Neurosense is a trained neural network for identifying full or near-full coverage head/brain scans in large human magnetic resonance image datasets.
Quick Start Guide
Neurosense comes in the form of an Ubuntu Virtual Machine, which has FSL pre-installed. Therefore, its use is conditional on your agreement of the FSL software license available at https://fsl.fmrib.ox.ac.uk/fsldownloads_registration. You do not need to download FSL itself as it has been pre-installed. However, make sure you read and agree to the terms of the FSL software license before using Neurosense.
You will need VirtualBox to run the Neurosense virtual machine. If you do not already have VirtualBox, download and install it for your platform from https://www.virtualbox.org/wiki/Downloads
Installation and Use
Download Neurosense_v0.3.ova from this link (password:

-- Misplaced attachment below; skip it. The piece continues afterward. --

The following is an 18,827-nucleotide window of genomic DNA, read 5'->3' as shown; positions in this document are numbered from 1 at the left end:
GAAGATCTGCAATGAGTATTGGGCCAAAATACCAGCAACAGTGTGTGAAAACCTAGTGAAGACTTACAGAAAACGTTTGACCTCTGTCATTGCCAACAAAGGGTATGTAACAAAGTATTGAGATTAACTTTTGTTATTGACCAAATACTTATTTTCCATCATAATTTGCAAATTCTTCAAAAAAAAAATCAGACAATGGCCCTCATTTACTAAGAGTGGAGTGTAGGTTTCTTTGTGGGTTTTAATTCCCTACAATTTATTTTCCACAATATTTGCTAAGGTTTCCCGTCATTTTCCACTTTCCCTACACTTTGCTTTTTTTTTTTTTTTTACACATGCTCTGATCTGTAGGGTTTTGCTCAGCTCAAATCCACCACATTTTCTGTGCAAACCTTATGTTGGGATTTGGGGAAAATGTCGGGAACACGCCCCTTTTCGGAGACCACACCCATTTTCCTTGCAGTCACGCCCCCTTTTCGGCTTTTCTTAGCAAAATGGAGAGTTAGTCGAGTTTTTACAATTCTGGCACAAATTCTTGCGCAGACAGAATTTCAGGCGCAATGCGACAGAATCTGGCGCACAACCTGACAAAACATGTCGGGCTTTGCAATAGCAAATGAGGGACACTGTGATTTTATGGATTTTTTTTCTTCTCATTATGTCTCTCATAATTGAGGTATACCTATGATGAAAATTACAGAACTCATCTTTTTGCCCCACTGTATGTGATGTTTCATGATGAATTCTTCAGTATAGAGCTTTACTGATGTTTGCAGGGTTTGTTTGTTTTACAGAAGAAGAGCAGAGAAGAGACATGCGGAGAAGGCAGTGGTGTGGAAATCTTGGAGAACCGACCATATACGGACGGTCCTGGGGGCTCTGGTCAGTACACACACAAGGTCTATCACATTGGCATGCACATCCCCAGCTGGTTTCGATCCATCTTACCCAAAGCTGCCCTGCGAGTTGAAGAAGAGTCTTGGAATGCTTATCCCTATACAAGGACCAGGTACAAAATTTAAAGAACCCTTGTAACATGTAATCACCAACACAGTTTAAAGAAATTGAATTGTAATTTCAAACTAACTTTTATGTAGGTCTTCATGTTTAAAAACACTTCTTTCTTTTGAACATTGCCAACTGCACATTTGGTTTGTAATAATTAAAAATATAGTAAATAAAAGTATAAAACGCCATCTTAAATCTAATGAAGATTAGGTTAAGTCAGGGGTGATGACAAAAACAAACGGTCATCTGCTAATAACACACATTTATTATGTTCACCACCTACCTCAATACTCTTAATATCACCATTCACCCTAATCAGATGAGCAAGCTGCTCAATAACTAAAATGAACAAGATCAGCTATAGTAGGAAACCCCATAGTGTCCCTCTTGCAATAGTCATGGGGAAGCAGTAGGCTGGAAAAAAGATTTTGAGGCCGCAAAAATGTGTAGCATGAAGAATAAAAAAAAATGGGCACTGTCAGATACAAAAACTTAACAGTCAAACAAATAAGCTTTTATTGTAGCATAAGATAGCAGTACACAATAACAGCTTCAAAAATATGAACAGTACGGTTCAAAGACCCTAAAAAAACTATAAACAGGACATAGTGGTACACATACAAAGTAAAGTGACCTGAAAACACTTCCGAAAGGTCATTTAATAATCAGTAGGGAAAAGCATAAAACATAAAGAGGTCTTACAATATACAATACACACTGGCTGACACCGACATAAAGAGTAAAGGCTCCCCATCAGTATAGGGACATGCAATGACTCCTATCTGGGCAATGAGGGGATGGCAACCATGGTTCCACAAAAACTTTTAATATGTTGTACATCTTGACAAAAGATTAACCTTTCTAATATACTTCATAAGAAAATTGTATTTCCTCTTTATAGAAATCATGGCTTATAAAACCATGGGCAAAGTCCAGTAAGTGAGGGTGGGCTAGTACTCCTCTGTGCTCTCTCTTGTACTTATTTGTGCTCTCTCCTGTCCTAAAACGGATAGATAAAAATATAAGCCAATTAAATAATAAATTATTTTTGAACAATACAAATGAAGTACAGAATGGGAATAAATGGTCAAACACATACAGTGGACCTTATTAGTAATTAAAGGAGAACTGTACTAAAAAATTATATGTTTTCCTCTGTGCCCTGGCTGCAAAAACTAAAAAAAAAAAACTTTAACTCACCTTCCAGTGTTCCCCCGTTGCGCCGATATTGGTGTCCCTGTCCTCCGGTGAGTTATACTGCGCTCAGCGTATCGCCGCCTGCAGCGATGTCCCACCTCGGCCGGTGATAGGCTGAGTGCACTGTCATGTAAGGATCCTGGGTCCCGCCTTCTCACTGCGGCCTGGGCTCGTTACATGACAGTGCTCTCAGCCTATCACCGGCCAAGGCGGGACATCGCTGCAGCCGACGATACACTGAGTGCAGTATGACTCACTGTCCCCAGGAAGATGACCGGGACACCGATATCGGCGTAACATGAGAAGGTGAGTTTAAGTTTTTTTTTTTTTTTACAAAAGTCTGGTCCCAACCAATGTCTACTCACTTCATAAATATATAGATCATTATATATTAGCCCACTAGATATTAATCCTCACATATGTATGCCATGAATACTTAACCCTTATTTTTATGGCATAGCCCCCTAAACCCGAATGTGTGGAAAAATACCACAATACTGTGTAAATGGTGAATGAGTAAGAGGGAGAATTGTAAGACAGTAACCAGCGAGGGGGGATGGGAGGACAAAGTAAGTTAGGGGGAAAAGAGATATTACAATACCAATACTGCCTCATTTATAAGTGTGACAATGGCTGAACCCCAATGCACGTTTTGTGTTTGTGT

neurosense) and save it in an appropriate location. It is recommended that all work is carried out in an encrypted, safe environment if you will be using Neurosense on sensitive data.
Start VirtualBox, and choose
File/Import Applianceto import Neurosense.ova
right clickon Neurosense in VirtualBox and choose
Neurosense – Settingsclick on
Shared Foldersand click the small add icon on the right.
Add Sharedialog, choose the folder where the NIFTI volumes you would like to run through Neurosense are located.
Folder Nameand check
Start the virtual machine and login as user
Type the following commands to make sure you can see your files/folders:
Type the following commands to run Neurosense on your files/folders:
- You can add
- You may wish to check your VirtualBox settings to ensure you have enough computing resources available to Neurosense.
- Neurosense has been trained primarily using T1-weighted MRI volumes, performance on MR volumes of other contrasts and non-MRI volumes will be degraded.
- Any queries can be sent to email@example.com.
If you use Neurosense for your research, please acknowledge our publication below:
Kanber, B., Ruffle, J., Cardoso, J. et al. Neurosense: deep sensing of full or near-full coverage head/brain scans in human magnetic resonance imaging. Neuroinform (2019) doi:10.1007/s12021-019-09442-x
Commercial use is not allowed without explicit permission.